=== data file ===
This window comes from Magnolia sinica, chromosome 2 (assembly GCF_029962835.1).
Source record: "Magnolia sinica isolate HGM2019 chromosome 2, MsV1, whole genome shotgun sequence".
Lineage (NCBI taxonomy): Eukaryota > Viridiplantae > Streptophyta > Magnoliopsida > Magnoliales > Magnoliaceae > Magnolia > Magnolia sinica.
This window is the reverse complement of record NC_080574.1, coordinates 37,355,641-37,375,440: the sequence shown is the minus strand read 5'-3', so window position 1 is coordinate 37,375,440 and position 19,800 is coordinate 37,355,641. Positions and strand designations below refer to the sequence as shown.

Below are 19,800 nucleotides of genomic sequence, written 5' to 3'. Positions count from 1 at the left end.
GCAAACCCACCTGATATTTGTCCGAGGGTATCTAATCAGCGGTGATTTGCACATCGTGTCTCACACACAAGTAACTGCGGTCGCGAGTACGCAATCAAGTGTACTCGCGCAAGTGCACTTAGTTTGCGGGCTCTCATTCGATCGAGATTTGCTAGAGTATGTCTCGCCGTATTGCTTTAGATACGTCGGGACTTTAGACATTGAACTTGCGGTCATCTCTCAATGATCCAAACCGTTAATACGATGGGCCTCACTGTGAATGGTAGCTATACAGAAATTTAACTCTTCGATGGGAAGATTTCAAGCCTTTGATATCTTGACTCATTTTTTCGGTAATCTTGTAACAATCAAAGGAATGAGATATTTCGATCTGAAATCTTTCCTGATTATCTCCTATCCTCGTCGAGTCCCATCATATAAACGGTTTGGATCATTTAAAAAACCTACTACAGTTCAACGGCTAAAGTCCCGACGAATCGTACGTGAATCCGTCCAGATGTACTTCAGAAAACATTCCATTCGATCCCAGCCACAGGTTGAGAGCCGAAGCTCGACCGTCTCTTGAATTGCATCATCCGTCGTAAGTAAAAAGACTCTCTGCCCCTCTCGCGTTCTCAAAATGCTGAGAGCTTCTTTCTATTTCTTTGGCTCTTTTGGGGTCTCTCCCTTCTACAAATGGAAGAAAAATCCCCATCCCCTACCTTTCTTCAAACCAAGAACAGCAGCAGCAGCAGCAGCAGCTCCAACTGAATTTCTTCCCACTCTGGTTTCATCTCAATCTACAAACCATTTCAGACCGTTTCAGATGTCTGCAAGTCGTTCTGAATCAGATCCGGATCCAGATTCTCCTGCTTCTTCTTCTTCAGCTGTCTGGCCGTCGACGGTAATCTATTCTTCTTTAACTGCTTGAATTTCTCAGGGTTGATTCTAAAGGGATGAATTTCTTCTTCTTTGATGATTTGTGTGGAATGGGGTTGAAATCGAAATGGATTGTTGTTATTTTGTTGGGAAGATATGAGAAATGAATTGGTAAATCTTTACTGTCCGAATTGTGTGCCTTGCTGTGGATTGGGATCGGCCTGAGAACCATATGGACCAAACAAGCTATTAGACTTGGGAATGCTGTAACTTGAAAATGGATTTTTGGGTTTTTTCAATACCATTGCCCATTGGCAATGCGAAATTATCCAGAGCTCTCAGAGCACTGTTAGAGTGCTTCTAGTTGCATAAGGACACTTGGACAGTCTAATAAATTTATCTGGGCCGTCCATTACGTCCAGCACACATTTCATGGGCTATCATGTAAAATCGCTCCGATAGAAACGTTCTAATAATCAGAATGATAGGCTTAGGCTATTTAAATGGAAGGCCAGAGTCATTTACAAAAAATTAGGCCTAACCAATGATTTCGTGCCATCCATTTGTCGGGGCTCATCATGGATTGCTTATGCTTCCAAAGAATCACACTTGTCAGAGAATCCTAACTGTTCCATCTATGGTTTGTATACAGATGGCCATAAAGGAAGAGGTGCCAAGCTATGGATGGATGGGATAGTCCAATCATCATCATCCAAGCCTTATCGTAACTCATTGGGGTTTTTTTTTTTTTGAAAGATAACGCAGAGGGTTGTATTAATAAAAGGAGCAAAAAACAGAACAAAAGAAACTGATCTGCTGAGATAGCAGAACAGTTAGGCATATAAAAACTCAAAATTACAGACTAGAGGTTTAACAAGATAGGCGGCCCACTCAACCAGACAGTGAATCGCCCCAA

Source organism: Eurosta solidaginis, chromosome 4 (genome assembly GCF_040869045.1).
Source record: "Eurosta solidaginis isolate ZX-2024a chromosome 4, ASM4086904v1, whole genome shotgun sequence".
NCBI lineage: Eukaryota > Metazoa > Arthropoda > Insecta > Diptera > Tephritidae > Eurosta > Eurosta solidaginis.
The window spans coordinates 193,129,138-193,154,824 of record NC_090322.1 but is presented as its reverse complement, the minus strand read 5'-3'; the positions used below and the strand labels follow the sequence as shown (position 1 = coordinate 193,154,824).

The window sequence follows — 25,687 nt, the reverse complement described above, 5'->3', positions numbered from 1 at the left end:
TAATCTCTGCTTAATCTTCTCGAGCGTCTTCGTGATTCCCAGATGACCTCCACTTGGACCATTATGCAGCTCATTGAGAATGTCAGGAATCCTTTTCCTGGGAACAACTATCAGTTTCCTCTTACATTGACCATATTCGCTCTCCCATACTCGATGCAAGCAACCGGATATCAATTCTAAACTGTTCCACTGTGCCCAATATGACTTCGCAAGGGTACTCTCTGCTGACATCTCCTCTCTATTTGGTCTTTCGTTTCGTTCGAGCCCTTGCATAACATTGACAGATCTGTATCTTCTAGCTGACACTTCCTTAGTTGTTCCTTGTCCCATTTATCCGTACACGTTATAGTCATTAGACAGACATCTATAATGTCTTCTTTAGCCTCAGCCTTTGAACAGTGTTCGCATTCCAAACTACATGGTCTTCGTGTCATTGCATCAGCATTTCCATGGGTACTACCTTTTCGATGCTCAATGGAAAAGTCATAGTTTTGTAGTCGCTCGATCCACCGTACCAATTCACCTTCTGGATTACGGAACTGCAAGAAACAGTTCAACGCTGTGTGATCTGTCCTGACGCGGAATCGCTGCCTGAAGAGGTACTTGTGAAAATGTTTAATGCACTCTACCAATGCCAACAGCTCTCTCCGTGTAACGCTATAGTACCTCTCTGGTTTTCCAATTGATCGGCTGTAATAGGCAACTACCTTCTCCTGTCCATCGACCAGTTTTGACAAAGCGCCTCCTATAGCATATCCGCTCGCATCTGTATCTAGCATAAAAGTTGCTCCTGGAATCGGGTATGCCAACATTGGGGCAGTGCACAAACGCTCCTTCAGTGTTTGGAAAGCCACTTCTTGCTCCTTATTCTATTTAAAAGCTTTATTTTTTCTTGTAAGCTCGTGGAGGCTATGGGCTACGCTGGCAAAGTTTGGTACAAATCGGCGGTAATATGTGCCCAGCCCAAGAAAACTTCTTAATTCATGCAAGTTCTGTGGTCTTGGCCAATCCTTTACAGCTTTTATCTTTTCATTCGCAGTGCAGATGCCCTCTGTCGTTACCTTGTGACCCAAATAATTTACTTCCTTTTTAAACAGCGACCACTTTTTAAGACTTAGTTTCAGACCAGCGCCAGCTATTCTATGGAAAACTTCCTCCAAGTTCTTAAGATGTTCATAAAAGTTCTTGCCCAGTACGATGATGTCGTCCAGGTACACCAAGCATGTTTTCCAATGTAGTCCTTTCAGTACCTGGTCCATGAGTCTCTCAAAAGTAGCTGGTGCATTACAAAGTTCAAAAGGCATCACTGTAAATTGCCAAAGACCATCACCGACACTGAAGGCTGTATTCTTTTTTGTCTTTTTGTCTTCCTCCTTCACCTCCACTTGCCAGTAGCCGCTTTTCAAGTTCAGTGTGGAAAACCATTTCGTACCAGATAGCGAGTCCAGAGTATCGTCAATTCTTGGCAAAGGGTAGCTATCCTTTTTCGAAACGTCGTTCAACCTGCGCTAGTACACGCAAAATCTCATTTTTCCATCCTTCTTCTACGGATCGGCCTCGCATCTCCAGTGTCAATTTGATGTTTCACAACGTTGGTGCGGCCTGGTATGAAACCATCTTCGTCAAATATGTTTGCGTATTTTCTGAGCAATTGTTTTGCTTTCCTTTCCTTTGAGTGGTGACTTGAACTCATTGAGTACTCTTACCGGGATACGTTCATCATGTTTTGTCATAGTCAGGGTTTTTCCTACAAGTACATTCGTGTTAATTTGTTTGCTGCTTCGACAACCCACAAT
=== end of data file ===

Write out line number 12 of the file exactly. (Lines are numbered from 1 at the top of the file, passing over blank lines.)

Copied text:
TAATCTCTGCTTAATCTTCTCGAGCGTCTTCGTGATTCCCAGATGACCTCCACTTGGACCATTATGCAGCTCATTGAGAATGTCAGGAATCCTTTTCCTGGGAACAACTATCAGTTTCCTCTTACATTGACCATATTCGCTCTCCCATACTCGATGCAAGCAACCGGATATCAATTCTAAACTGTTCCACTGTGCCCAATATGACTTCGCAAGGGTACTCTCTGCTGACATCTCCTCTCTATTTGGTCTTTCGTTTCGTTCGAGCCCTTGCATAACATTGACAGATCTGTATCTTCTAGCTGACACTTCCTTAGTTGTTCCTTGTCCCATTTATCCGTACACGTTATAGTCATTAGACAGACATCTATAATGTCTTCTTTAGCCTCAGCCTTTGAACAGTGTTCGCATTCCAAACTACATGGTCTTCGTGTCATTGCATCAGCATTTCCATGGGTACTACCTTTTCGATGCTCAATGGAAAAGTCATAGTTTTGTAGTCGCTCGATCCACCGTACCAATTCACCTTCTGGATTACGGAACTGCAAGAAACAGTTCAACGCTGTGTGATCTGTCCTGACGCGGAATCGCTGCCTGAAGAGGTACTTGTGAAAATGTTTAATGCACTCTACCAATGCCAACAGCTCTCTCCGTGTAACGCTATAGTACCTCTCTGGTTTTCCAATTGATCGGCTGTAATAGGCAACTACCTTCTCCTGTCCATCGACCAGTTTTGACAAAGCGCCTCCTATAGCATATCCGCTCGCATCTGTATCTAGCATAAAAGTTGCTCCTGGAATCGGGTATGCCAACATTGGGGCAGTGCACAAACGCTCCTTCAGTGTTTGGAAAGCCACTTCTTGCTCCTTATTCTATTTAAAAGCTTTATTTTTTCTTGTAAGCTCGTGGAGGCTATGGGCTACGCTGGCAAAGTTTGGTACAAATCGGCGGTAATATGTGCCCAGCCCAAGAAAACTTCTTAATTCATGCAAGTTCTGTGGTCTTGGCCAATCCTTTACAGCTTTTATCTTTTCATTCGCAGTGCAGATGCCCTCTGTCGTTACCTTGTGACCCAAATAATTTACTTCCTTTTTAAACAGCGACCACTTTTTAAGACTTAGTTTCAGACCAGCGCCAGCTATTCTATGGAAAACTTCCTCCAAGTTCTTAAGATGTTCATAAAAGTTCTTGCCCAGTACGATGATGTCGTCCAGGTACACCAAGCATGTTTTCCAATGTAGTCCTTTCAGTACCTGGTCCATGAGTCTCTCAAAAGTAGCTGGTGCATTACAAAGTTCAAAAGGCATCACTGTAAATTGCCAAAGACCATCACCGACACTGAAGGCTGTATTCTTTTTTGTCTTTTTGTCTTCCTCCTTCACCTCCACTTGCCAGTAGCCGCTTTTCAAGTTCAGTGTGGAAAACCATTTCGTACCAGATAGCGAGTCCAGAGTATCGTCAATTCTTGGCAAAGGGTAGCTATCCTTTTTCGAAACGTCGTTCAACCTGCGCTAGTACACGCAAAATCTCATTTTTCCATCCTTCTTCTACGGATCGGCCTCGCATCTCCAGTGTCAATTTGATGTTTCACAACGTTGGTGCGGCCTGGTATGAAACCATCTTCGTCAAATATGTTTGCGTATTTTCTGAGCAATTGTTTTGCTTTCCTTTCCTTTGAGTGGTGACTTGAACTCATTGAGTACTCTTACCGGGATACGTTCATCATGTTTTGTCATAGTCAGGGTTTTTCCTACAAGTACATTCGTGTTAATTTGTTTGCTGCTTCGACAACCCACAAT